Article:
The weather since our return to Encounter Bay from our 12 day trip to the Vulkathunha-Gammon Ranges in South Australia has been continually stormy. There has been strong to gale force north westerly winds and regular rain, with a few fine periods within, and between, the series of cold fronts. The winds have often been chilling with rain falling each day. The earth is saturated.

It has been very atmospheric as we attempt to walk avoiding the wind and the showers. More often than not we are caught in the rain as it is fine one minute then rain the next.

looking west, Dump Rd, Waitpinga

Whilst on the poodlewalks we often have to sit the rain out — either in the car or seeking shelter whilst on the walk. The showers ease and we walk on. Sometimes this happens several times on a single poodlewalk. More often than not we get caught by the rain.

winter walking: June 2022

An icy cold snap with lots of rain and bitterly south westerly winds hit the southern Fleurieu Peninsula of South Australia in late May/early June. It has been extremely cold when the sun has gone missing, with the cold snap lasting a fortnight or more. Though there have been the occasional days with sunshine, the rain and cold winds usually return the next morning. Consequently, walking with poodles is walking in the bracing wind and the rain:–rain walks.

The daily poodlewalks in early June included walking Rosetta Head ( Kongkengguwar ) in Victor Harbor so that I could photograph the sky, rain, sea and light. These photographs have usually been seascapes (as distinct from coastal), though I sometimes I have been photographing the clouds themselves.

rain, Encounter Bay

We have been walking Rosetta Head in the early morning before sunrise, as the weather has usually cleared by the late afternoon, with this occasion on the last day of May being a notable exception. The walking and photography in low pre-sunrise light works well with a hand held digital camera.

It is much more difficult with the large format camera and tripod, especially when it is a 5×7 monorail. Much more organization and planning is required, as I need to check out both the cloud cover and the direction of the wind to see if it is worthwhile carrying the camera equipment up Rosetta Head. If it is, then it is a slow walk and climb.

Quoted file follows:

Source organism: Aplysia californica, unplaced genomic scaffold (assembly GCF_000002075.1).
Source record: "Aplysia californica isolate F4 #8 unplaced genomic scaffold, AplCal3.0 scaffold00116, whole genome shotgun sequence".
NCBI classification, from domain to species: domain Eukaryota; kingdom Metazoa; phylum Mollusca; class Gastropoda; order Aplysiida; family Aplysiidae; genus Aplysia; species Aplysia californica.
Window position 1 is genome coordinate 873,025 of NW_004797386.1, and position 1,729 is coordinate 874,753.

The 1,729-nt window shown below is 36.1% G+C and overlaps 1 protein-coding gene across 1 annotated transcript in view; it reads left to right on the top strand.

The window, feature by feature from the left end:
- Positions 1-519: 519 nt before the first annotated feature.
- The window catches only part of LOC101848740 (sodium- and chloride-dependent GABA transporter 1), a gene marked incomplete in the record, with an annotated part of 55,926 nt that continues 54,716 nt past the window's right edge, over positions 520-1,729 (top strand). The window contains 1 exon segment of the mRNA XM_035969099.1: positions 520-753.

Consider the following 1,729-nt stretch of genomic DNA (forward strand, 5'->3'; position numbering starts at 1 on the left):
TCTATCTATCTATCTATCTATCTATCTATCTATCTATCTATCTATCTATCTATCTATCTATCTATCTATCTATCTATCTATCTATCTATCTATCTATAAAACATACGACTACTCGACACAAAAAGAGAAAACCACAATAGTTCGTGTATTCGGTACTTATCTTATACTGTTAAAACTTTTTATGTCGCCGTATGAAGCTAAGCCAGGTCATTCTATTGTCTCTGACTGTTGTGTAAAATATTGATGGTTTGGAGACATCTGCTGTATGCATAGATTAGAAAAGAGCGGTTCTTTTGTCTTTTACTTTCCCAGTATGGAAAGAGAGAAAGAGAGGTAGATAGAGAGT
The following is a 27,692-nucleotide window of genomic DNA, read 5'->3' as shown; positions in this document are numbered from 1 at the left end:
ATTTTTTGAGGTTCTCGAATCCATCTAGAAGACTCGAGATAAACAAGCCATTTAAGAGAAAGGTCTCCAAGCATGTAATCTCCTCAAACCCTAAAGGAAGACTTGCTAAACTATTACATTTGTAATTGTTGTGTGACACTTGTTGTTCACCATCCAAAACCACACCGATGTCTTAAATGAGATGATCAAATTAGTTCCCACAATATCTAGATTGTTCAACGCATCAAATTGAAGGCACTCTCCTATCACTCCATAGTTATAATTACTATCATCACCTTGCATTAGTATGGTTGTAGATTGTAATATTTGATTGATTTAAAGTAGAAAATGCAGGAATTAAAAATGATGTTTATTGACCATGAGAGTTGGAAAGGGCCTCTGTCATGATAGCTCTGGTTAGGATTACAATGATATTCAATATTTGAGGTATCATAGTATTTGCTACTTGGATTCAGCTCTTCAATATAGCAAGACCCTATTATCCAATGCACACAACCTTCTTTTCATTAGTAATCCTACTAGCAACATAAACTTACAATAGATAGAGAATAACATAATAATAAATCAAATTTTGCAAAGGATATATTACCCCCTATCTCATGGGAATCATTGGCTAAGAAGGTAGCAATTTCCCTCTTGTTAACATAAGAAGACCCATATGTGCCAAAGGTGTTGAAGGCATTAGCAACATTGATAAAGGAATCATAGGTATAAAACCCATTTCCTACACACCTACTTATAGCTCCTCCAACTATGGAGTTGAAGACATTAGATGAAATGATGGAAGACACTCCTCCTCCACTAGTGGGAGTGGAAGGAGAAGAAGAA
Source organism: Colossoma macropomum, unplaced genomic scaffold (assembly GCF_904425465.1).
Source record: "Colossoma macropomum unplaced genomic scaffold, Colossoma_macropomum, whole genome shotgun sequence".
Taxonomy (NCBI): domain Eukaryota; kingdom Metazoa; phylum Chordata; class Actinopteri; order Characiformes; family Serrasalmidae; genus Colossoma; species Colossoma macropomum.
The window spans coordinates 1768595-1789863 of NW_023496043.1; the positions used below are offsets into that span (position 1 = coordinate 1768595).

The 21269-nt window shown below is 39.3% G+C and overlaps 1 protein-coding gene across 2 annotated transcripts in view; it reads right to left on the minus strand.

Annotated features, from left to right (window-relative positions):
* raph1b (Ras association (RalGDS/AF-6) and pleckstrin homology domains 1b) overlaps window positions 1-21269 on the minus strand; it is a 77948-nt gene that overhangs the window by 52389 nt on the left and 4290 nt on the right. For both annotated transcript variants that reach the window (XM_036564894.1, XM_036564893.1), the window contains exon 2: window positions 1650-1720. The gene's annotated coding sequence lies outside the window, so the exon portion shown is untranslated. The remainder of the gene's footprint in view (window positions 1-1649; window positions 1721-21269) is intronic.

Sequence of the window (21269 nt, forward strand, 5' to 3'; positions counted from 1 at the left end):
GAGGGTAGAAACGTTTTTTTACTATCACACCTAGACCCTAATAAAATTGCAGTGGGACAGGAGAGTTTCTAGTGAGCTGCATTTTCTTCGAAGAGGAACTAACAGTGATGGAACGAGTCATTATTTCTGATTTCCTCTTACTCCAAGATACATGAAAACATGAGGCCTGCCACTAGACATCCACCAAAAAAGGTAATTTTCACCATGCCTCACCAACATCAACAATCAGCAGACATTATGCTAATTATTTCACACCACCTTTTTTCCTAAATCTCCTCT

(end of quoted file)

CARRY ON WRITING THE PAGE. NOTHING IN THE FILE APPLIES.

an 8 x 10 poodlewalk

A recent afternoon poodlewalk in the local Waitpinga bushland in the southern Fleurieu Peninsula incorporated an 8×10 photo session. This session was a response to a disappointing one in the Spring Mount Conservation Park the previous day. Then I never even took the 8×10 out of the Forester. I had been hoping for misty conditions when I was driving there, only to encounter light rain when I was walking around.

Maleko + 8×10 Cambo, Waitpinga

It is more accurate to say that on the Waitpinga poodlewalk the photo session was first and the poodlewalk with Maleko came afterwards. I carried the camera equipment to the site, made the photo, returned the equipment to the Forester, then Maleko and I went on a walk through the bushland.

a quiet moment

Last week Kayla and I were walking along a dusty, unsealed Depledge Rd in the early morning prior to wandering around in the local patch of bushland in Waitpinga in the southern Fleurieu Peninsula of South Australia.

A light, but cool, sou’ easterly wind was blowing across the field onto our bodies, the orange-brown Monarch butterflies were notable by their absence, and the yellow tailed cockatoos were watching us and sounding the alarm with their wailing calls. I could hear the laughing kookaburras in the distance.

The sun had just risen above the trees on the eastern horizon and its soft rays highlighted this grass tree (Xanthorrhoea) on the dusty roadside just as we were passing by. We stopped and I looked.

dusty Xanthorrhoea

The sun’s rays were quite weak at that moment since they were shining through the distant trees after rising above the horizon. It doesn’t stay like this for long as the rays find a gap in the trees.